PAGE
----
The CIC’s Take on Some Important Issues

Disclosure: This post may contain an affiliate link.

We’ve discussed Extreme Couponing too many times to count, and I’m not going to get back into it again.  However, a lot of questions and concerns have arisen as a direct result of the show.  I was informed of a fantastic interview with the executive director of the Coupon Information Corporation to help answer some of your questions and to shed some light on other topics.  You can read the entire interview over at Klippin Krazy

A few points from the interview:

FRUGALISTA: I can see how bad this would be if you are taking a high-value coupon for an expensive product, and applying it to a much cheaper product. But what if the product is around the same price, like a company’s regular toothpaste brand and then the new version with a new feature advertised on it? Do manufacturers really care in a case like that?
BUD MILLER: Yes they do care. Coupons generally have their own budgets. That goes into the whole accounting system … controlling expenses, managing the business.
The good news is that the new bar coding system should eliminate most of this. (Stores are) in the process of transitioning (now). (This is why on some coupons now you see two bar codes): you’ve got the older one and you’ve got the newer codes … They’re all in the process of moving towards it.

FRUGALISTA: Sometimes shoppers don’t even notice that the coupon is for a specific variety. It’s happened to me.
BUD MILLER: We’ve never had a situation where somebody just accidentally committed coupon fraud. Mistakes can happen, and that’s not considered fraud … but if somebody does it time and time again, and has knowledge and forethought and planning to commit fraud (that’s different.)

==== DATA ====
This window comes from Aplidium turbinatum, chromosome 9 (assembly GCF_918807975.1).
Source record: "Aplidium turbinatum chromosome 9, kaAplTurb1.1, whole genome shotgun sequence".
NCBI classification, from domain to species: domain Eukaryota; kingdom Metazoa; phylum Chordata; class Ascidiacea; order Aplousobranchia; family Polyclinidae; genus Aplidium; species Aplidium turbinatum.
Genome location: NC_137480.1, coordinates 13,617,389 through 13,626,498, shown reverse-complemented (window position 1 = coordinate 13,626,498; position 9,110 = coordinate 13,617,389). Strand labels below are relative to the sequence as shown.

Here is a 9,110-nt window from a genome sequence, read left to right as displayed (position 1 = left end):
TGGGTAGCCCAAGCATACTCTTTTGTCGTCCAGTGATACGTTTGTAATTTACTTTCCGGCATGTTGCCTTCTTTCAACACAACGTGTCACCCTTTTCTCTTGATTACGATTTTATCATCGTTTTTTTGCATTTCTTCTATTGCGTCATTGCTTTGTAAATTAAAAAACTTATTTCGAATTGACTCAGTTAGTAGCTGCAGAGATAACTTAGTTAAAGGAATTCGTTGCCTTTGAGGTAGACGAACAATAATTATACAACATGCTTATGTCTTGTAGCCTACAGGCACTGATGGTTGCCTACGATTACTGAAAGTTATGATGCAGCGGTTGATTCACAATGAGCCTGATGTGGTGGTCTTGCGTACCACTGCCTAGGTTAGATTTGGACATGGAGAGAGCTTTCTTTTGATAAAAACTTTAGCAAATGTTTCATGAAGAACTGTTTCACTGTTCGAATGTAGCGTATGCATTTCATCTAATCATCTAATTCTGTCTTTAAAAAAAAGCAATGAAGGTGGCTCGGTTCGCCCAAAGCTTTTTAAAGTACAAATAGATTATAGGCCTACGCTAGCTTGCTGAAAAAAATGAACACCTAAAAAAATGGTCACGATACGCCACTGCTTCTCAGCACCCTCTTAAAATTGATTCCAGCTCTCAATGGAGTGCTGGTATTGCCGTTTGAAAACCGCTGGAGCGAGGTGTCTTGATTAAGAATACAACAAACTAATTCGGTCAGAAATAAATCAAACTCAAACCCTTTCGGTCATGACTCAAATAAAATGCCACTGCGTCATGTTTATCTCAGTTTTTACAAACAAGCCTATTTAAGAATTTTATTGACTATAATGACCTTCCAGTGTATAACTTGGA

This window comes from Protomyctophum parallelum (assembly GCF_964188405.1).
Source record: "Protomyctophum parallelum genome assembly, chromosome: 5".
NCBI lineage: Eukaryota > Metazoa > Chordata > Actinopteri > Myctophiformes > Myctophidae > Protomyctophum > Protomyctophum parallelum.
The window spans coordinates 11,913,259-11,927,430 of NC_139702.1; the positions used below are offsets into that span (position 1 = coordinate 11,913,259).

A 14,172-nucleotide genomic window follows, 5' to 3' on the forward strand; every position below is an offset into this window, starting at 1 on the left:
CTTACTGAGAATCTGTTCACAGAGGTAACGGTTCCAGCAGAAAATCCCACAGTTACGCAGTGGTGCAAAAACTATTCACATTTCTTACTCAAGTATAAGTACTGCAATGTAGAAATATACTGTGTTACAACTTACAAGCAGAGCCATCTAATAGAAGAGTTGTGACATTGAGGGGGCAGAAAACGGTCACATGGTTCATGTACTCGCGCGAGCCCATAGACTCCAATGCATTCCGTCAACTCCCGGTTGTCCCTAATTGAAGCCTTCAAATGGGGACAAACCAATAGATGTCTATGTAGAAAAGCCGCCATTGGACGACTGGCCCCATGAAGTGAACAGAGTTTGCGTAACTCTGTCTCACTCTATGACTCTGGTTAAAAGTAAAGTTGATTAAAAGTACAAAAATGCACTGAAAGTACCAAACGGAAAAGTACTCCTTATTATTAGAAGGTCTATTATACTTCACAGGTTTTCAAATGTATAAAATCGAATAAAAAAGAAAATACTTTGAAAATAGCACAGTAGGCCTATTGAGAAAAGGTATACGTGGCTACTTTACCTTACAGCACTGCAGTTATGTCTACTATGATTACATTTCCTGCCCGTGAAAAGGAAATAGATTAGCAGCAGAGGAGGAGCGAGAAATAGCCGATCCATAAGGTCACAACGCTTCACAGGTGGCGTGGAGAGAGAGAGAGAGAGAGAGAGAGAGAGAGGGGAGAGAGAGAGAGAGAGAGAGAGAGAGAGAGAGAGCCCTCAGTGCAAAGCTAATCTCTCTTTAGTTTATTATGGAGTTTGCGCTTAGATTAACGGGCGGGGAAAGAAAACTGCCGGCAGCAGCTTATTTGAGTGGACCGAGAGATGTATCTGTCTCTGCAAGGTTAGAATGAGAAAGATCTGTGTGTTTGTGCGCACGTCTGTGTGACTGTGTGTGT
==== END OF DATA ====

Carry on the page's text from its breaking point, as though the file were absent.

FRUGALISTA: What else should people watch out for?
BUD MILLER: Never pay money for a coupon. That will pretty much protect you from most of the counterfeits and issues like that.
If it seems too good to be true, it probably is. If somebody emails you a coupon for a free product and you can see it on the screen, there’s a 99 percent chance it’s counterfeit. Manufacturers do not distribute coupons in that manner. At this point I’m not aware of any (free) product coupons (distributed this way, not since 2002.)

FRUGALISTA: But aren’t most of these coupon clipping services just stay-at-home moms selling real coupons they clipped from Sunday papers?
BUD MILLER: I’m not aware of any legitimate coupon clipping service out there … Keep in mind that it inherently violates the terms and conditions of the coupons issued. In the event they say they get the coupons from the manufacturer, (you should contact the manufacturer.)


Now, I know you are all wondering about the Clipping Services statement.  Penny Pinchin Mom did all the legwork to find out if it is legal to buy coupons.  The answer? No.

I have pulled one piece of the response and posted it below.  Please head over and read the entire article!

Some coupon sellers have attempted to claim that the use of so called “legal disclaimers,” such as, “I’m selling an envelope, not the coupons themselves” provide them with legal protection as a sort of “Loophole” to allow such coupon sales. This is not the case; such disclaimers do not protect coupon sellers from potential civil liability.

While you probably won’t be prosecuted for buying coupons, I wanted everyone to be AWARE of the law and use your best judgement. 

I found both posts to be enlightening, and I hope you all are able to take something away from them as well.

How do you feel about the interviews or will you continue to purchase coupons from clipping services?

Thanks to Klippin Krazy, Penny Pinchin Mom and Ann for this information
*CIC interview was copied with permission

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